Make of this what you will. On February 23, the Kentucky Senate Agriculture Committee held a public hearing to (among other things) roll out its substitute for Senate Bill 14. As you probably know, SB 14 in its previous form would outlaw owning, transporting, breeding, training or selling dogs for the purpose of fighting. The substitute language, however, would not only obfuscate the owning/transporting/breeding/training/selling ban, it would also enlarge the burden of proof for prosecutors in actual dogfighting cases. Despite the last-minute, closed-door nature of the hunting lobby’s Ag Committee negotiation that excluded prosecutors as well as animal advocates, opponents of the committee sub managed to get feedback from various prosecutors who immediately noted fatal flaws in CS SB 14. One even called it “an abomination.”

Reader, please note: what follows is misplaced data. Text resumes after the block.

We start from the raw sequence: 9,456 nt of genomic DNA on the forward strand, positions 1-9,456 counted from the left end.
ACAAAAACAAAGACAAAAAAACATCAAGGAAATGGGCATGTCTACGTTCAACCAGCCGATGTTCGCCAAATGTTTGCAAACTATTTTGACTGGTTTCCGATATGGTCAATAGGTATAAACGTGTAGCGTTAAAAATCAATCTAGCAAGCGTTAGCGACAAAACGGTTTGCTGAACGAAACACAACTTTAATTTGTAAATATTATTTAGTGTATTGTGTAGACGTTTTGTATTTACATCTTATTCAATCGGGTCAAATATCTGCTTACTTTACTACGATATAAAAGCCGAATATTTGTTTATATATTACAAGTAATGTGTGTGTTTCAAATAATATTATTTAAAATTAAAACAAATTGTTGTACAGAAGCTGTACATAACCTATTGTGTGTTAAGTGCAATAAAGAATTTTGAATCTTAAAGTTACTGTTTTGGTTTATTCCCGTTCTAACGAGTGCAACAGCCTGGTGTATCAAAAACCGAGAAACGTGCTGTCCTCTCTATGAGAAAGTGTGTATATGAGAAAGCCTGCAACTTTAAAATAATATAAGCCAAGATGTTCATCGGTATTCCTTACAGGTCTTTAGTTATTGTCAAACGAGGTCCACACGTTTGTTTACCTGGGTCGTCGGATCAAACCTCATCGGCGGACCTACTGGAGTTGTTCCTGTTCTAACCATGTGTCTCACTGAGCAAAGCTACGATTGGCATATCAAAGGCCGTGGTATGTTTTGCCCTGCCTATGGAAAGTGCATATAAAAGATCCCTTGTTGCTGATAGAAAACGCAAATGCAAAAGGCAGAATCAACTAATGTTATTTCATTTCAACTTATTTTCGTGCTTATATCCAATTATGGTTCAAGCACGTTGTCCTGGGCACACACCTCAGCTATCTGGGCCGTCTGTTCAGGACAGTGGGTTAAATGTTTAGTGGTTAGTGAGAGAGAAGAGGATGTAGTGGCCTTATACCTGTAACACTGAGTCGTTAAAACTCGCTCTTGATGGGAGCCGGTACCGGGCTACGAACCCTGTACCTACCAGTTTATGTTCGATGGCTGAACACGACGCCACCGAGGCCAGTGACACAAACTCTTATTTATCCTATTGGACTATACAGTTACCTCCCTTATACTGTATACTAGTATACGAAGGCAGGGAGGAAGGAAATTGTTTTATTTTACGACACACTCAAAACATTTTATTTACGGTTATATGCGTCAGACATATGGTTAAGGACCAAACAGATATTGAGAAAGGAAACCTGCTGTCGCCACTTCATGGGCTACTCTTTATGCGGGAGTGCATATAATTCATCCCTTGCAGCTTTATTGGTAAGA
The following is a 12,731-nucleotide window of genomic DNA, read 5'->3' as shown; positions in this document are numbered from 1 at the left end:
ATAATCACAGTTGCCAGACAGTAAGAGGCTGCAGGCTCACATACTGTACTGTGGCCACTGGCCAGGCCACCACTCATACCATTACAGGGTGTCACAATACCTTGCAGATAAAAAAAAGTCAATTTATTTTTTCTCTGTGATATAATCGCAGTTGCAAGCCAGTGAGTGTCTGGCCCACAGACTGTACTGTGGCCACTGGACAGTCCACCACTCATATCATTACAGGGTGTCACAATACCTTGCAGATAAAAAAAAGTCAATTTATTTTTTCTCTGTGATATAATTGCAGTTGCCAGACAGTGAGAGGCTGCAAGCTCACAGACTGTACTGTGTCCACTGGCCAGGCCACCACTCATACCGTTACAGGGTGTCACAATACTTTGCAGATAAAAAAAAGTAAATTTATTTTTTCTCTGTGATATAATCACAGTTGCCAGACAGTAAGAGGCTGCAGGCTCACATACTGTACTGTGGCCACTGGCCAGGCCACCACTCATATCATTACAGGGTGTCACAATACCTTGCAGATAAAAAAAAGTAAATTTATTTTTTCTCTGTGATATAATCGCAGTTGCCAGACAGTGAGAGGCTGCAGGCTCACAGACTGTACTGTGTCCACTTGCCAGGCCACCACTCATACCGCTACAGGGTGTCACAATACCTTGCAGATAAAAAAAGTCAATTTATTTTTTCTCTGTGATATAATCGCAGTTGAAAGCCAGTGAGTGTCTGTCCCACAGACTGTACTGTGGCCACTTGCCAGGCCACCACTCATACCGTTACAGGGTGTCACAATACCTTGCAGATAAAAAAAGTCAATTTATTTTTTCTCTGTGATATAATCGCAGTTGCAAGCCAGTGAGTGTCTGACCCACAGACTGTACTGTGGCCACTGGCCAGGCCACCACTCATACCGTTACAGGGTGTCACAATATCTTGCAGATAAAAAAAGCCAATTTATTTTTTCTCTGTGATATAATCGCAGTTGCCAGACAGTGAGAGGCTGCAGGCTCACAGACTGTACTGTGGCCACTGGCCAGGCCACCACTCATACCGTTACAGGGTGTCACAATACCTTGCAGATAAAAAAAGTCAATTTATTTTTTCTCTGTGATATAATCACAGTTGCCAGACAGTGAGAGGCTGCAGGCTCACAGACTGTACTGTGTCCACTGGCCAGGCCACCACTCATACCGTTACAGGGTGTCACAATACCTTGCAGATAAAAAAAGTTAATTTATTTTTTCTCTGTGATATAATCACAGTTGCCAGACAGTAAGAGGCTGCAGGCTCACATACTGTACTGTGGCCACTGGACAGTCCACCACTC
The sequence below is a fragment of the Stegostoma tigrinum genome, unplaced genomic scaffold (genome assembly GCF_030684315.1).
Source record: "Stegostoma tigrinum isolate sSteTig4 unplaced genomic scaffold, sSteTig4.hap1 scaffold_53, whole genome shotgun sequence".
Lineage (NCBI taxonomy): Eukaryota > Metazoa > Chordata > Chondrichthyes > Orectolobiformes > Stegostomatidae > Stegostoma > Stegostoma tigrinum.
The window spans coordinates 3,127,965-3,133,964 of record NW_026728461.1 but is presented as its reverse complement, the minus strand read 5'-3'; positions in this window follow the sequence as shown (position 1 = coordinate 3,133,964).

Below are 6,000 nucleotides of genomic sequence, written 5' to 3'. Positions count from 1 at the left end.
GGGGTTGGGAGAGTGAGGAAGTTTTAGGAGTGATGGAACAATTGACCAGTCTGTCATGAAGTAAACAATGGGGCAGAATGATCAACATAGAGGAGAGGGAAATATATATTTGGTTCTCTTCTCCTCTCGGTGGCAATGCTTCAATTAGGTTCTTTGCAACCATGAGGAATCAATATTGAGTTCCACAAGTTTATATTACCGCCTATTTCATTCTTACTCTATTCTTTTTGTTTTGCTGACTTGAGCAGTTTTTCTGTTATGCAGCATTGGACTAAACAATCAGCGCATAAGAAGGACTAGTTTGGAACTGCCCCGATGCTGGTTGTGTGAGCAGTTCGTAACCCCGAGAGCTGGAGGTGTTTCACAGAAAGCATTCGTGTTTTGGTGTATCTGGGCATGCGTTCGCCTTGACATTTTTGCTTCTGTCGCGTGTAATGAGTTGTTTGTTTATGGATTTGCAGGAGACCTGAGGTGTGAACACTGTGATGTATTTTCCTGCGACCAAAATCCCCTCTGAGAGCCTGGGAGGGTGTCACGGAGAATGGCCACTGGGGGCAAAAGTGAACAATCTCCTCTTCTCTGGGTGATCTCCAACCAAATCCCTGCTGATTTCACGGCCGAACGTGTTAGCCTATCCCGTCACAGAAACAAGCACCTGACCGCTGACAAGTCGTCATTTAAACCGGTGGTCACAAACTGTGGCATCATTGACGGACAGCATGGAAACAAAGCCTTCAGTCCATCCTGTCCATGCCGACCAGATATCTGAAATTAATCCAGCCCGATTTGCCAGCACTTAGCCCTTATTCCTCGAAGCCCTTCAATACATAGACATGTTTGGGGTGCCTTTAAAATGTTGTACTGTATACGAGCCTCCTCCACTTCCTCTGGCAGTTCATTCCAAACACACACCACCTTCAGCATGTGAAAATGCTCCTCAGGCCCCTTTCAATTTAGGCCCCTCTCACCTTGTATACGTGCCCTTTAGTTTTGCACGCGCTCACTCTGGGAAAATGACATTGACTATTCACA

If your understanding of the Ag Committee hearing was influenced by this AP write-up, you could be forgiven for thinking the committee sub was a good thing. But to get the rest of the story, you’d have to talk with someone who attended the hearing — someone who isn’t pushing the hunting lobby’s agenda.
One such person would be Alex Gaddis, the Jefferson County Assistant Commonwealth Attorney who spoke at the Ag Committee hearing for as long as Sen. Hornback allowed. Gaddis detailed two fatal flaws in CS SB 14 and emphatically stated the new language would make it harder — not easier — to convict dogfighters in Kentucky. His warnings were ignored by the Senators who voted to adopt the committee sub.
They were also ignored by at least one Associated Press reporter.